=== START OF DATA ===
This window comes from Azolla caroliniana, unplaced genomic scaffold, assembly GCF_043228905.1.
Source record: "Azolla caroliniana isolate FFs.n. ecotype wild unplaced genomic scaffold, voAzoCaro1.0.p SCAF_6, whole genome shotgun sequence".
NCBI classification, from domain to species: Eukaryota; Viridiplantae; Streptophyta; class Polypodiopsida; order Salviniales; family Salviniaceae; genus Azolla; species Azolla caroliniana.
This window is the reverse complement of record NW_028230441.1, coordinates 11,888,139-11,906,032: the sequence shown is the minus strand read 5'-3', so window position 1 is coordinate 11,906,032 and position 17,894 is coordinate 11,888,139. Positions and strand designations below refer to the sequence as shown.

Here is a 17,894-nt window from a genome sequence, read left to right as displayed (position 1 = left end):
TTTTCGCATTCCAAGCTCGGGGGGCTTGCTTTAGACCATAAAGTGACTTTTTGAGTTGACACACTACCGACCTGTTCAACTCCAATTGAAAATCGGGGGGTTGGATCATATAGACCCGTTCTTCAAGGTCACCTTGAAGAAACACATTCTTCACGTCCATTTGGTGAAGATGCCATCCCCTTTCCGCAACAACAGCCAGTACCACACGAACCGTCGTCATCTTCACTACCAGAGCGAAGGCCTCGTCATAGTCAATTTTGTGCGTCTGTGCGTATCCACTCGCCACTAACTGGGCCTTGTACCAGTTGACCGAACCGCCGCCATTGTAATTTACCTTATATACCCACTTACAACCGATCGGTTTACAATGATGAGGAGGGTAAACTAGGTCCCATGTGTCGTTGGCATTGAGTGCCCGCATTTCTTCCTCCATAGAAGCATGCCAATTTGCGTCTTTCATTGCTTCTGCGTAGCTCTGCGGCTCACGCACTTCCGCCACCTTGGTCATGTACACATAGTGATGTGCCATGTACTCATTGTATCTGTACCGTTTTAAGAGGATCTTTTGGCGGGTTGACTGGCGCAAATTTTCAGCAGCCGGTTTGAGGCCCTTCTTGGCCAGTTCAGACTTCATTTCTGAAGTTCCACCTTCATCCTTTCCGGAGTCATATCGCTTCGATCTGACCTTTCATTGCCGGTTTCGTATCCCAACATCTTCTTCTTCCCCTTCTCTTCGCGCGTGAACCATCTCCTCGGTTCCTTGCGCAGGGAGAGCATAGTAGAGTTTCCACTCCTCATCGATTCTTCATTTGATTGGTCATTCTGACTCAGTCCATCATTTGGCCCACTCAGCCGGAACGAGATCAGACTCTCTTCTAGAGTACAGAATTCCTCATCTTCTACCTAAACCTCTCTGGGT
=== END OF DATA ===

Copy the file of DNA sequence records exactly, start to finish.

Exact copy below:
This window comes from Azolla caroliniana, unplaced genomic scaffold, assembly GCF_043228905.1.
Source record: "Azolla caroliniana isolate FFs.n. ecotype wild unplaced genomic scaffold, voAzoCaro1.0.p SCAF_6, whole genome shotgun sequence".
NCBI classification, from domain to species: Eukaryota; Viridiplantae; Streptophyta; class Polypodiopsida; order Salviniales; family Salviniaceae; genus Azolla; species Azolla caroliniana.
This window is the reverse complement of record NW_028230441.1, coordinates 11,888,139-11,906,032: the sequence shown is the minus strand read 5'-3', so window position 1 is coordinate 11,906,032 and position 17,894 is coordinate 11,888,139. Positions and strand designations below refer to the sequence as shown.

Here is a 17,894-nt window from a genome sequence, read left to right as displayed (position 1 = left end):
TTTTCGCATTCCAAGCTCGGGGGGCTTGCTTTAGACCATAAAGTGACTTTTTGAGTTGACACACTACCGACCTGTTCAACTCCAATTGAAAATCGGGGGGTTGGATCATATAGACCCGTTCTTCAAGGTCACCTTGAAGAAACACATTCTTCACGTCCATTTGGTGAAGATGCCATCCCCTTTCCGCAACAACAGCCAGTACCACACGAACCGTCGTCATCTTCACTACCAGAGCGAAGGCCTCGTCATAGTCAATTTTGTGCGTCTGTGCGTATCCACTCGCCACTAACTGGGCCTTGTACCAGTTGACCGAACCGCCGCCATTGTAATTTACCTTATATACCCACTTACAACCGATCGGTTTACAATGATGAGGAGGGTAAACTAGGTCCCATGTGTCGTTGGCATTGAGTGCCCGCATTTCTTCCTCCATAGAAGCATGCCAATTTGCGTCTTTCATTGCTTCTGCGTAGCTCTGCGGCTCACGCACTTCCGCCACCTTGGTCATGTACACATAGTGATGTGCCATGTACTCATTGTATCTGTACCGTTTTAAGAGGATCTTTTGGCGGGTTGACTGGCGCAAATTTTCAGCAGCCGGTTTGAGGCCCTTCTTGGCCAGTTCAGACTTCATTTCTGAAGTTCCACCTTCATCCTTTCCGGAGTCATATCGCTTCGATCTGACCTTTCATTGCCGGTTTCGTATCCCAACATCTTCTTCTTCCCCTTCTCTTCGCGCGTGAACCATCTCCTCGGTTCCTTGCGCAGGGAGAGCATAGTAGAGTTTCCACTCCTCATCGATTCTTCATTTGATTGGTCATTCTGACTCAGTCCATCATTTGGCCCACTCAGCCGGAACGAGATCAGACTCTCTTCTAGAGTACAGAATTCCTCATCTTCTACCTAAACCTCTCTGGGT